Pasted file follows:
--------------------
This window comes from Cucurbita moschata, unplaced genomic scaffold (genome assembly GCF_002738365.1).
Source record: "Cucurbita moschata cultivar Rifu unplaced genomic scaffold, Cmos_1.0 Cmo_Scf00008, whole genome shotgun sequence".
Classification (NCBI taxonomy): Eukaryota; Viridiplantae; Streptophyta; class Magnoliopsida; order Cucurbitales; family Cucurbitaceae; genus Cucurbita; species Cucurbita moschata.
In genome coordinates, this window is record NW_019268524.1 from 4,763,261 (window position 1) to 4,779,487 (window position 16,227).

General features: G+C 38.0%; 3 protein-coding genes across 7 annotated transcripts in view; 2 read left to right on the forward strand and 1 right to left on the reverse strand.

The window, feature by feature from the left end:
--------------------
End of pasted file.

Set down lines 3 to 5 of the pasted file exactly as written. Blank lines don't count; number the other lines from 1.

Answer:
Classification (NCBI taxonomy): Eukaryota; Viridiplantae; Streptophyta; class Magnoliopsida; order Cucurbitales; family Cucurbitaceae; genus Cucurbita; species Cucurbita moschata.
In genome coordinates, this window is record NW_019268524.1 from 4,763,261 (window position 1) to 4,779,487 (window position 16,227).

General features: G+C 38.0%; 3 protein-coding genes across 7 annotated transcripts in view; 2 read left to right on the forward strand and 1 right to left on the reverse strand.